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MySQL – Triggers


In MySQL, a trigger is a set of SQL statements that are stored in a system catalog. This is a type of stored procedure that is invoked automatically in response to an event. An individual trigger is associated with a table, which is activated by any DML statement, including INSERT, UPDATE, and DELETE.

Triggers are referred to as special procedures because they cannot be called directly like stored procedures. The primary difference between a trigger and a procedure is that a trigger is called automatically when a data modification event occurs against a table. A stored procedure, on the other hand, must be called explicitly.

The SQL standard defines two types of triggers: row-level triggers and statement-level triggers.

Row-Level Trigger:

Triggers are activated by triggering statements such as insert, update, or delete for each row. When multiple rows are inserted, updated, or deleted in a table, the row trigger is automatically invoked for every row affected.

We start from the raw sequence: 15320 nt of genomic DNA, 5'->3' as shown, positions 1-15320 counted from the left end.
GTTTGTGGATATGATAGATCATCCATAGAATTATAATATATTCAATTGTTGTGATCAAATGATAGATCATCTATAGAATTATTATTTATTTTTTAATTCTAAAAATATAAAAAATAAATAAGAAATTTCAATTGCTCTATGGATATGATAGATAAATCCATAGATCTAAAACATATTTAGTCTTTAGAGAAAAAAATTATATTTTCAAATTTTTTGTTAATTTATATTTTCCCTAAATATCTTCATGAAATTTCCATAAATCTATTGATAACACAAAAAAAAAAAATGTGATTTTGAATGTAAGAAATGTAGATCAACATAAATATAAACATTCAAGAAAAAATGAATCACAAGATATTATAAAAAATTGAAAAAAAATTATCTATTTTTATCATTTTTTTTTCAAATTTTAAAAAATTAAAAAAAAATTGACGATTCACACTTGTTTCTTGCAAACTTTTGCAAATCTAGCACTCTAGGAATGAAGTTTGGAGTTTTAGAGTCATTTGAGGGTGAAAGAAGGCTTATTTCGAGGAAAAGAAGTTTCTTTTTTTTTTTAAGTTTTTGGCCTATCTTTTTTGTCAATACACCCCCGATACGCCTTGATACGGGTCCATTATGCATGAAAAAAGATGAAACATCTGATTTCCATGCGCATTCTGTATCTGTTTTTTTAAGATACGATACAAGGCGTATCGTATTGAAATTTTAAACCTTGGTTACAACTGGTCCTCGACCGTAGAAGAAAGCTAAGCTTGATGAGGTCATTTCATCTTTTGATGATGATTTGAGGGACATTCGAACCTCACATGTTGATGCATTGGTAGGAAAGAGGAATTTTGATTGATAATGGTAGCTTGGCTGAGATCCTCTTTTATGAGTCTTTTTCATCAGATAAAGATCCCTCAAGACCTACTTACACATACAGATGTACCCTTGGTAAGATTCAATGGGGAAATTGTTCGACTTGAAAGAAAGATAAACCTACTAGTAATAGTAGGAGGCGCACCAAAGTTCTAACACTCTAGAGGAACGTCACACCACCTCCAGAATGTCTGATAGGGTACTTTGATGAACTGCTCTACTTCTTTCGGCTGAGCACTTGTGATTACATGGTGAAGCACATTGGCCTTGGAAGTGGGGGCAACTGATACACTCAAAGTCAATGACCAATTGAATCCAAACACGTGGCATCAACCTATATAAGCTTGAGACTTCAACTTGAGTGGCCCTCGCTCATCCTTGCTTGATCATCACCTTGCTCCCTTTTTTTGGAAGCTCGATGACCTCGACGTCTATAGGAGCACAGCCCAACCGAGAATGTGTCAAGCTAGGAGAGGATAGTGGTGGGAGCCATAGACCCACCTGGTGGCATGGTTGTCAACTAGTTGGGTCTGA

Statement-Level Trigger:

An event trigger fires once for each occurrence of an event on a table, regardless of the number of rows inserted, updated, or deleted.

  • In order to enforce business rules, triggers are used.
  • We use triggers to validate data even before it is inserted or updated.
  • As a result of triggers, we are able to keep track of records in the database, such as audit trails in tables.
  • The use of SQL triggers provides an alternative method of checking the integrity of data.
  • A trigger provides an alternative method of executing a scheduled task.
  • The use of triggers increases the performance of SQL queries since they avoid the need for the query to be compiled each time it is executed.
  • Using triggers reduces client-side code, which saves time and effort for developers.
  • We use triggers to scale our application across a variety of platforms.
  • The triggers are easy to maintain.

Limitations of Using Triggers in MySQL

  • It is not possible to use all validations with MySQL triggers; they only provide extended validations. The NOT NULL, UNIQUE, CHECK, and FOREIGN KEY constraints can be used to validate simple data.
  • Triggers are invoked and executed invisibly by the client application. Therefore, it is difficult to troubleshoot problems at the database layer.
  • The overhead of the database server may be increased by triggers.

Types of Triggers 

  • Before Insert
  • After Insert
  • Before Update
  • After Update
  • Before Delete
  • After Delete